Midtown Raleigh News

A young artist with autism builds an independent life

Artist King Godwin paints while his mother, Yuko Taylor, looks on.
Artist King Godwin paints while his mother, Yuko Taylor, looks on. sbarr@newsobserver.com

In his North Raleigh studio last week, King Nobuyoshi Godwin painted rows of orange lines on a canvas with a base of bright blue, working at a calm, deliberate pace.

“What number is that?” asked his mother, Yuko Taylor.

“Eleven,” he told her.

“What does that feel like?” she asked.

Godwin paused, then grinned a sweet smile. “An OK day,” he said.

Godwin, 21, has autism and took up painting this year. When he sold his first painting last month after participating in a show that runs through September at the Roundabout Art Collective, it wasn’t just an artistic success but a sign of the independence he’s worked hard to gain.

Taylor encourages her son to explore activities on his own, and he’s embraced painting with zeal. He’s practically taken over the studio that Taylor, a painter, had set up in their house, where he works while listening to music, from Janet Jackson to Tupac Shakur.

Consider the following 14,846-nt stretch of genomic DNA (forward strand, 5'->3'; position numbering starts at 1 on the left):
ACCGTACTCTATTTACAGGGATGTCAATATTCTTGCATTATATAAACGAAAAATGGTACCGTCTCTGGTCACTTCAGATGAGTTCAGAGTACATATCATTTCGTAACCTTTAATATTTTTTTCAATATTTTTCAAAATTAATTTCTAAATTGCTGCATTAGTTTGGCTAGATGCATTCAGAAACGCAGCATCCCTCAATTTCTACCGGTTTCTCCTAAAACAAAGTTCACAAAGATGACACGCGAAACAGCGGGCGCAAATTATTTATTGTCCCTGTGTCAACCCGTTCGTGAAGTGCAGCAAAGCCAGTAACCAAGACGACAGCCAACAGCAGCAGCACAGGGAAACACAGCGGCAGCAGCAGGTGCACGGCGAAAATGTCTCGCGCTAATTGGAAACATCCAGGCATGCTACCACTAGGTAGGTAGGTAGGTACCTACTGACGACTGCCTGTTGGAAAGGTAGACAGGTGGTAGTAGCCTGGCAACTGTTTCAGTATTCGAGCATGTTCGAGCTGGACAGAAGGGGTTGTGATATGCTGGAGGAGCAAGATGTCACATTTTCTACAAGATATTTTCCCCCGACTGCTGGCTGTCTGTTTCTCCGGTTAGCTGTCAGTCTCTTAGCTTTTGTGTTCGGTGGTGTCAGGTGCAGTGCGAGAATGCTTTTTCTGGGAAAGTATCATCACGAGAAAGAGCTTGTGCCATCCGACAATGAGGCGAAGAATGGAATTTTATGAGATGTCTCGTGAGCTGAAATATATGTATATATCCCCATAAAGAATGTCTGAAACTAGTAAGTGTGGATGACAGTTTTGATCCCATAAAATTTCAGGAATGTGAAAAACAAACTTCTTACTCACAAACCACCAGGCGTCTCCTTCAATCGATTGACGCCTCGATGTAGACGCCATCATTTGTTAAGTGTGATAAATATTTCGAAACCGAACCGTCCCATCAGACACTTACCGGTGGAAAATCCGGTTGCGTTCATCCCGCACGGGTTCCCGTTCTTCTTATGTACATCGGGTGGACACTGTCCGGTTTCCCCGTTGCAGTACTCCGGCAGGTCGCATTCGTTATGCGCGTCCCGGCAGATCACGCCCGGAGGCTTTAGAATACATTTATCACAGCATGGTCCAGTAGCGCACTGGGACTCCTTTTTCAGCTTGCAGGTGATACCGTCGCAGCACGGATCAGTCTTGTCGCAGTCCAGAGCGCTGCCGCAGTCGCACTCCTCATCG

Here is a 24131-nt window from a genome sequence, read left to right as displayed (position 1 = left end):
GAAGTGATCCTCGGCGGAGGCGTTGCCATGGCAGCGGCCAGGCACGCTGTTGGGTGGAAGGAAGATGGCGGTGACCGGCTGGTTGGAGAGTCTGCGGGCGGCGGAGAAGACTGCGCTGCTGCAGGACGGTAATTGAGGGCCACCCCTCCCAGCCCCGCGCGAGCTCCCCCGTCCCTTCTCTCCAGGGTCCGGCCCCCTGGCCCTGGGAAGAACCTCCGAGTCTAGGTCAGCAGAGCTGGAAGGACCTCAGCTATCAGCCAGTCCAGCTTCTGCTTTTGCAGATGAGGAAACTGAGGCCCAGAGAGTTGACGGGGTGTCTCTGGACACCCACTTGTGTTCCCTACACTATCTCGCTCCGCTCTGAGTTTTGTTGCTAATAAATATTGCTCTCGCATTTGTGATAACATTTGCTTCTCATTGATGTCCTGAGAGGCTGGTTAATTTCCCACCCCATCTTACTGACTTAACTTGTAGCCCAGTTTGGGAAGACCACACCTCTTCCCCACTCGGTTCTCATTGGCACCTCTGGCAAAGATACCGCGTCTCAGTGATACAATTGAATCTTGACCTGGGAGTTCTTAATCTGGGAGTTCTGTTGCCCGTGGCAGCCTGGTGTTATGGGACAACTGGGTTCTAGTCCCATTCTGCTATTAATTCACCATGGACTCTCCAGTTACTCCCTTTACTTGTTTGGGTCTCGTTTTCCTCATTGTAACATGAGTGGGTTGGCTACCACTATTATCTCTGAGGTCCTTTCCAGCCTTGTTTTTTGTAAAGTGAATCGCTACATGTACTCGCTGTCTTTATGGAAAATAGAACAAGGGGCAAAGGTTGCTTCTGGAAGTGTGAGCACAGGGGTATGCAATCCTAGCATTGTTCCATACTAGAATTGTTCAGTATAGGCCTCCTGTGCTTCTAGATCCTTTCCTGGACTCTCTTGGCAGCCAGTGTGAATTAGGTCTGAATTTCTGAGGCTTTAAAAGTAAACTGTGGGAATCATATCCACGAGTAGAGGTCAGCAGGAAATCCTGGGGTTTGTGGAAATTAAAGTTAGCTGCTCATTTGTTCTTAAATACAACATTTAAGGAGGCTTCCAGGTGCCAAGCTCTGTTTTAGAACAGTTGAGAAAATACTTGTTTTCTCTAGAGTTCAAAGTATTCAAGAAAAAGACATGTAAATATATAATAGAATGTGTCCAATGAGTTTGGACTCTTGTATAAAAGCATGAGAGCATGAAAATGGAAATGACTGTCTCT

Godwin’s paintings are done in vibrant colors and often feature repeated numbers with the outline of an animal layered on top. The numbers and colors usually represent particular feelings to Godwin.

He explains his choices simply. “I like it,” he said.

Anna Ball Hodge, a member of Roundabout, said she’s found Godwin’s art inspiring. “He just does what he feels, which is how we all should paint and create,” she said.

His own place

Taylor said that she hopes Godwin will continue to exhibit his work, but it’s up to him. He will have to approach galleries himself, with help from an aide who works with him several times each week.

It’s all part of an effort to make sure he can live as independently as possible. Godwin was diagnosed with autism when he was 2 years old, and he reads and writes at about a third grade level. He answers questions in short, declarative sentences.

This summer, Godwin, Taylor and her husband, Thomas Taylor, renovated the family’s two-car garage into an apartment where Godwin lives on his own.

Last week, after he finished painting, Godwin headed back to his apartment, where he kicked back to watch videos on YouTube.

As Taylor sat nearby, she invited him over to the house for dinner that night.

“Maybe,” he told her, glancing up. Taylor beamed at his casual reply, and Godwin beamed right back.